by Jessica Soule, Executive Director of the Cayuga Community Health Network
Cayuga Community Health Network partnered with Lifespan Therapies to learn more about challenges faced by rural communities in accessing and receiving health care. Eight community members came together for lunch February 10, 2017 to discuss the challenges and circumstances facing residents living in rural communities. Many represented local community agencies and organizations.
This community conversation was funded by the CNY Care Collaborative to help understand the barriers and facilitators for our residents and as a way to identify potential solutions.
Participants discussed the trials of living in a community with intermittent internet and cellular service. Not only is this inconvenient to residents, but it impedes people’s abilities to do their jobs. Likewise, this situation causes difficulty in recruiting workers who would make the rural communities their home. Several people spoke about having a corner of their properties or workplaces scoped out where service works.
Workforce and finding home aids was a subject that many people wanted to speak about, and indeed, CCHN hopes to have another discussion focused on this particular topic. Some people pointed out that home health care aides are key to having loved one stay at home and age in place. However, aides are in short supply in the southern end of the county. Many people have helpers who come from out of county, which may translate to no-shows during significant snowfall.
Ensuring that families of migrant workers get their needs met, especially facing many cultural and language barriers, was another topic many participants spoke about.
Other topics were lack of volunteers, and fewer people taking their spots as current leaders and active community volunteers age. Transportation is a huge challenge for rural residents. Even with Medicaid transport, people are still limited. Lack of total dental care for children and adults was a concern.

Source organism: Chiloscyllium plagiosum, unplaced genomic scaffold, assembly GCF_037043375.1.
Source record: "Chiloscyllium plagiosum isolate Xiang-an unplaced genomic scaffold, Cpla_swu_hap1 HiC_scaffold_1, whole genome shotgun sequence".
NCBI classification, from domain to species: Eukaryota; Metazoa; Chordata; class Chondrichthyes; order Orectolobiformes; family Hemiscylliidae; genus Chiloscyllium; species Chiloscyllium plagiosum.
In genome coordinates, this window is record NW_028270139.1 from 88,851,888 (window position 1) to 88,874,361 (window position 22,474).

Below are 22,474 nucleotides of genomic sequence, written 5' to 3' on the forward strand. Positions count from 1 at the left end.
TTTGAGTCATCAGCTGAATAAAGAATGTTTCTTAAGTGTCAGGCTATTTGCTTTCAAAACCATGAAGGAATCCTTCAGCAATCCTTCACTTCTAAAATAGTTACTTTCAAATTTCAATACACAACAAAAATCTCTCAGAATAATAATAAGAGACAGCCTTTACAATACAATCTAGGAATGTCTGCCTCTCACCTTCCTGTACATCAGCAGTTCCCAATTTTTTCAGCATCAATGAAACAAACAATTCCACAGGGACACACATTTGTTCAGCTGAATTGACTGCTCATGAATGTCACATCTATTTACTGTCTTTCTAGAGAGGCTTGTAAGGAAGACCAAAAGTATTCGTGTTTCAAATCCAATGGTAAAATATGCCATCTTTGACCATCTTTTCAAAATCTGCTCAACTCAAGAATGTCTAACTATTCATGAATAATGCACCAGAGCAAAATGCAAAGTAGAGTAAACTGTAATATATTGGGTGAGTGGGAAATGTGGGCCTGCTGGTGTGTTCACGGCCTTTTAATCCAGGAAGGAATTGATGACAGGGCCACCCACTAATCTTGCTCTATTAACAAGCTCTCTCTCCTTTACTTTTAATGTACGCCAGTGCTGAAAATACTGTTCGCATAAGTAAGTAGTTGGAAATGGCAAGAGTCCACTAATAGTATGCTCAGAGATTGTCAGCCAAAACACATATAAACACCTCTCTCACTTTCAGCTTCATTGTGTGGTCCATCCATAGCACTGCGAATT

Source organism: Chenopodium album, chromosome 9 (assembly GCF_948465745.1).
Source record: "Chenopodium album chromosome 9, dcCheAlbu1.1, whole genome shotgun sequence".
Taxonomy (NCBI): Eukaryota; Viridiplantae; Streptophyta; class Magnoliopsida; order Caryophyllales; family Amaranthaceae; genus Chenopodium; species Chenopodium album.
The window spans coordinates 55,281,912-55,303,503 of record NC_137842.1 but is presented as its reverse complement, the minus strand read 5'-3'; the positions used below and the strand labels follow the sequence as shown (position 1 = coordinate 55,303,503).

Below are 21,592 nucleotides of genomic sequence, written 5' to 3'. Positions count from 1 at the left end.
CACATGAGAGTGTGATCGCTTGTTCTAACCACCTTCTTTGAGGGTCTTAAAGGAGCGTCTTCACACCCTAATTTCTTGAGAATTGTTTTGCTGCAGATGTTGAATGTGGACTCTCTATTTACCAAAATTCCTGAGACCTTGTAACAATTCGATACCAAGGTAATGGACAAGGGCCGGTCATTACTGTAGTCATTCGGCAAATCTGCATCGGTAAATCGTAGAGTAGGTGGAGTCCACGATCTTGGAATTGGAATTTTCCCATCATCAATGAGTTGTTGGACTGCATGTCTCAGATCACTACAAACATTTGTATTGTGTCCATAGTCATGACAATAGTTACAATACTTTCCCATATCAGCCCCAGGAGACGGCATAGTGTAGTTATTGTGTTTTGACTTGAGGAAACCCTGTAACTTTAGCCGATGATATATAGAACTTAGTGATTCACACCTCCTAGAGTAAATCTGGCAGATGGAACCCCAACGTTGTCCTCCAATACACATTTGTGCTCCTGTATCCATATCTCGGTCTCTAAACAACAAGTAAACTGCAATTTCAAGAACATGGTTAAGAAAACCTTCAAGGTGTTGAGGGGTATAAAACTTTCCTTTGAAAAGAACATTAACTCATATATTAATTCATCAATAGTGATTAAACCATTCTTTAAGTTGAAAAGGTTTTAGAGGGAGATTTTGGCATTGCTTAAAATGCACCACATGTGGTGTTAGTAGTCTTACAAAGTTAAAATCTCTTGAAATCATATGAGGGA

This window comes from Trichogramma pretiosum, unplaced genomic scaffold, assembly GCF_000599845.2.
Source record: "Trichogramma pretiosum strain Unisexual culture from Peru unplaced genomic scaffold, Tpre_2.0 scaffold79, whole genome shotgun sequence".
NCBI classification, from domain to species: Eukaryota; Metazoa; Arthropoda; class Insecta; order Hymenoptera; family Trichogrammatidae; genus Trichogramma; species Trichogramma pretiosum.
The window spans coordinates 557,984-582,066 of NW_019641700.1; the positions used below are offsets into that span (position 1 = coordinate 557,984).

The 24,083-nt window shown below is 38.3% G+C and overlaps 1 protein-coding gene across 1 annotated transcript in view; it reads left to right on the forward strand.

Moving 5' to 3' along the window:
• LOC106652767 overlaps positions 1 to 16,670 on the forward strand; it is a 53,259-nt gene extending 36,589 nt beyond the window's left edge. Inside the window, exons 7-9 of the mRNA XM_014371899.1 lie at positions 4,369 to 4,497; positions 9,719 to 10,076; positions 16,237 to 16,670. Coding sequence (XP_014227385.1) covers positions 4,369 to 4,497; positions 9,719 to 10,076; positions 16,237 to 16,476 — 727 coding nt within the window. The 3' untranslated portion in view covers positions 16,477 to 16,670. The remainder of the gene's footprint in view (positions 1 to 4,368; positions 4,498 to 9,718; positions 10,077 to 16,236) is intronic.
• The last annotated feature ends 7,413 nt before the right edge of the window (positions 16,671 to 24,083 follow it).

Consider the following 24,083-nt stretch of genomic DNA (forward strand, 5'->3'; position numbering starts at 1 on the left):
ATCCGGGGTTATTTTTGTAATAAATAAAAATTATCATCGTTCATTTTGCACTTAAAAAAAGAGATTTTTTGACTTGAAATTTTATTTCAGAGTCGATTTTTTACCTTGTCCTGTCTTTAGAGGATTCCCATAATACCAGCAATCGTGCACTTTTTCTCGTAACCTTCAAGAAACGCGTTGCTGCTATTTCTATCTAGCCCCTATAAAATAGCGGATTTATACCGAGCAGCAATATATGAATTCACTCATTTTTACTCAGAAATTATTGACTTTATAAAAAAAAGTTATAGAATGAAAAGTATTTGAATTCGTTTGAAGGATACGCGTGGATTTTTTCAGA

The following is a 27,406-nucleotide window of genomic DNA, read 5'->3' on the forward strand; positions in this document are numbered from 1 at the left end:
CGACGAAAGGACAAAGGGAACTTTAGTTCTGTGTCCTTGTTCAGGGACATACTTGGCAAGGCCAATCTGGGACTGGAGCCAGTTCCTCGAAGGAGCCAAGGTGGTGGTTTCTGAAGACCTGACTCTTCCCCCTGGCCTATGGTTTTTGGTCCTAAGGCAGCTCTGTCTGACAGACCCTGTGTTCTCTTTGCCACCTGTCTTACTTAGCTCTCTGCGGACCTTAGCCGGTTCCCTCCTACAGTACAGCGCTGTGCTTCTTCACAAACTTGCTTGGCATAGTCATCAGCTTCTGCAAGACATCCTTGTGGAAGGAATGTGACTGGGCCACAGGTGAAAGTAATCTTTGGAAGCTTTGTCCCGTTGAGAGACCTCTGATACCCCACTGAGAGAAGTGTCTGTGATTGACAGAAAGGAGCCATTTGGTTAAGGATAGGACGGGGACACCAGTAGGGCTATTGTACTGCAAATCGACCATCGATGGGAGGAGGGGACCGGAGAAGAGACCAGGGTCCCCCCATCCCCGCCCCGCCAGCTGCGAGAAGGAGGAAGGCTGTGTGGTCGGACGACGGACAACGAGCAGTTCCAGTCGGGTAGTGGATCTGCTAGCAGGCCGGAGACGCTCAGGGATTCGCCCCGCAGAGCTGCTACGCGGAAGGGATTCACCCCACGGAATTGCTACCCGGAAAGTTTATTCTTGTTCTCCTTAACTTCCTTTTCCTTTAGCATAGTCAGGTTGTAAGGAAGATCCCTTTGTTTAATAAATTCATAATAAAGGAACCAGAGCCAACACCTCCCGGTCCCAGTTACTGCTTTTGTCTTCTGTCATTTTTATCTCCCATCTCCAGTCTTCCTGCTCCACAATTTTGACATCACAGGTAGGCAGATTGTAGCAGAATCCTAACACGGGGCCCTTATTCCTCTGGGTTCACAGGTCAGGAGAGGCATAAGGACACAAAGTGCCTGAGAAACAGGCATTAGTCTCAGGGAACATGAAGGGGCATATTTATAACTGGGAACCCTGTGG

With a focus on healthcare, some mentioned that deductibles and co-pays are devices that prevent some from even seeking total medical care. Ambulance services are funded by towns, and are frequently forced to fight for continued funding. Lifespan Therapies President, Dana Mandel, pointed out that some towns don’t consider future costs of mandated emergency services when they consider ending funding for local services. Local services can respond faster and for less money than regional models.
“When you’re there on the floor bleeding, you want someone there,” he said. “You don’t want to have to wait.”
All collected information will be summarized and sent to the regional organization CNY Cares, as well as used for possible future projects by CCHN. Kendra’s Culinary Creations provided a delicious lunch. This was the second listening session hosted by CCHN that month. The first one was a partnership with Auburn Housing Authority to have a discussion with residents about health care in the county and their experiences.